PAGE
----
The National Health Service (Charges to Overseas Visitors) Regulations 2015 have been amended in 2017. These changes were made so that the NHS recovers all applicable income from migrants, visitors and former residents of the UK, who are required to pay for their hospital treatment costs while in England.
Within England, free NHS Hospital treatment is provided on the basis of someone being “ordinarily resident” when that residence is lawful, adopted voluntarily, and for settled purposes as part of the regular order of their life for the time being, whether of short or long duration.
An “overseas visitor” is any person who is not “ordinarily resident” in the UK. It is not dependent upon nationality, payment of UK taxes, national insurance contributions, being registered with a GP, having an NHS number or owning property in the UK.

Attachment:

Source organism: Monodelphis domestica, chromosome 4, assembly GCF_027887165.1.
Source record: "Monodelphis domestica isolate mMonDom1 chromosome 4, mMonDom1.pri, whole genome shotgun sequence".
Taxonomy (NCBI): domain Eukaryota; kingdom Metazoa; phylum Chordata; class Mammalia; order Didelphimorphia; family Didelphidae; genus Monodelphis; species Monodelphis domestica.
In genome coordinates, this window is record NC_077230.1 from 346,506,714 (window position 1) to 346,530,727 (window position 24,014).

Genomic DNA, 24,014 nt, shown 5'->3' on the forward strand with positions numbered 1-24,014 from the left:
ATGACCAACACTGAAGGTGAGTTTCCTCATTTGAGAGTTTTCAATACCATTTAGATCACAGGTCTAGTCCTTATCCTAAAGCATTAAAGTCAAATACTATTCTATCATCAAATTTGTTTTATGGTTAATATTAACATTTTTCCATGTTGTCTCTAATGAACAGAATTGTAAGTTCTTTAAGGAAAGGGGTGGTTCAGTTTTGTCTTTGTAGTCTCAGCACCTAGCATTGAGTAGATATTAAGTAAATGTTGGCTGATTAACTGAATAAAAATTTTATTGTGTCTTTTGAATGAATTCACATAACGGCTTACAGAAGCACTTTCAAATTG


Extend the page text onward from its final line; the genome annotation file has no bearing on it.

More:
Entitlement to free NHS hospital treatment at the point of use is based on residence status alone. British citizens who are no longer resident in the UK are not necessarily entitled to free NHS care at the point of use.
Treatment in A&E departments and as GP surgeries presently remains free for all.
|Compiled by:||Dawn Cooper|
|Ratified by:||Trust Executive Committee|
|Date Ratified:||April 2018|
|Date Issued:||May 2018|
|Review Date:||April 2022|
|Target Audience:||All staff|
|Contact name:||Dawn Cooper|